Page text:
• The other major announcement was related to improvements made to the Xamarin Test Cloud. The Xamarin Test Cloud is an invaluable tool to any organization taking on a native cross platform project especially when it comes to testing Android devices. Based on this article there are over 19,000 distinct Android devices in the world (http://9to5google.com/2014/08/21/there-are-almost-19000-distinct-android-running-devices-in-the-wild/). The major takeaways was a new cross platform automated UI testing framework called Xamarin.UITest. Also, test execution enhancements that allow for parallel execution of test scripts across devices in order to improve overall testing performance in the Test Cloud. Before this feature submitting test scripts against the test cloud could create a queue of requests that ran one after another on the same device. Finally, there was a new video playback capture of the application UI while its running though test scripts.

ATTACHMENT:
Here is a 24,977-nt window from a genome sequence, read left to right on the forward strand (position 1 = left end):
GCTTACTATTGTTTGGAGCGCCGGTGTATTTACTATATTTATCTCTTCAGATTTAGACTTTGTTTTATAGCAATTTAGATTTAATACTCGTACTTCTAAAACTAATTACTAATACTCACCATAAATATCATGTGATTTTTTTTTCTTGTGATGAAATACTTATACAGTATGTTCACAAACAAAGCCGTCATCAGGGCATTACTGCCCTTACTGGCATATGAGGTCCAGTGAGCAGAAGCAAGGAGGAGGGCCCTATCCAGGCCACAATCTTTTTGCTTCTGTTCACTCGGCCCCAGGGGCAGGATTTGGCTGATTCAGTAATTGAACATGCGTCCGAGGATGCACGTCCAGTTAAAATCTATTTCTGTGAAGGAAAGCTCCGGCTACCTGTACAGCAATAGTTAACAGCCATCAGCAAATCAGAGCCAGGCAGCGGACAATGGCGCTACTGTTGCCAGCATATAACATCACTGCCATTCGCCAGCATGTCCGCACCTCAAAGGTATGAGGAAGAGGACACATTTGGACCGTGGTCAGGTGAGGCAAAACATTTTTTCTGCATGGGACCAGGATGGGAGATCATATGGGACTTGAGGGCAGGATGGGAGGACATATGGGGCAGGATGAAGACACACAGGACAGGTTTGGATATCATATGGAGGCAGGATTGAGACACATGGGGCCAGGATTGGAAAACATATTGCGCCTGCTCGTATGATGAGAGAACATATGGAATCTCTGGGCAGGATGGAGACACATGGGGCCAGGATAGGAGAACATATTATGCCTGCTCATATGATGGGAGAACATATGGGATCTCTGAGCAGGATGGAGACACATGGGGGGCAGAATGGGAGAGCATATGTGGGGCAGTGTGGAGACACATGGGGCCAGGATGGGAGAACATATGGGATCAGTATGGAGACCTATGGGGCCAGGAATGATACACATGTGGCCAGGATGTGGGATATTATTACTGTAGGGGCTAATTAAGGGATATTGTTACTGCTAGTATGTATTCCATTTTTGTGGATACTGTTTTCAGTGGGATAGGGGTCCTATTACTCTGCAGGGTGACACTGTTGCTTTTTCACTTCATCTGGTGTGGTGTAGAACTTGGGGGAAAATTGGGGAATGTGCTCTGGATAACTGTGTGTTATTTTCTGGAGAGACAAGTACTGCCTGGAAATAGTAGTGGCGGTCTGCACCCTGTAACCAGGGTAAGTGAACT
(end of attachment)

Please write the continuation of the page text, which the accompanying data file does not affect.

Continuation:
Some other notable announcements was Xamarin support for AWS mobile services, and support of XIB files for their Xamarin.IOS. However, it was not disclosed when they are going to release the new designer features. When they do roll out XIB file support developers will no longer need to use XCode’s Interface Builder to create views.
I would say Xamarin is “evolving” to support the fuller spectrum of mobile development. We now have Sketches for quick prototyping, upgraded platform tools for building (resource monitor and Android virtual machine), a pretty sweet looking testing platform (Xamarin Test Cloud), and Xamarin Insights, a real time monitoring tool that gives you pretty rich user behavior reporting, error logging, and user notifications (“we fixed that bug you were complaining about”).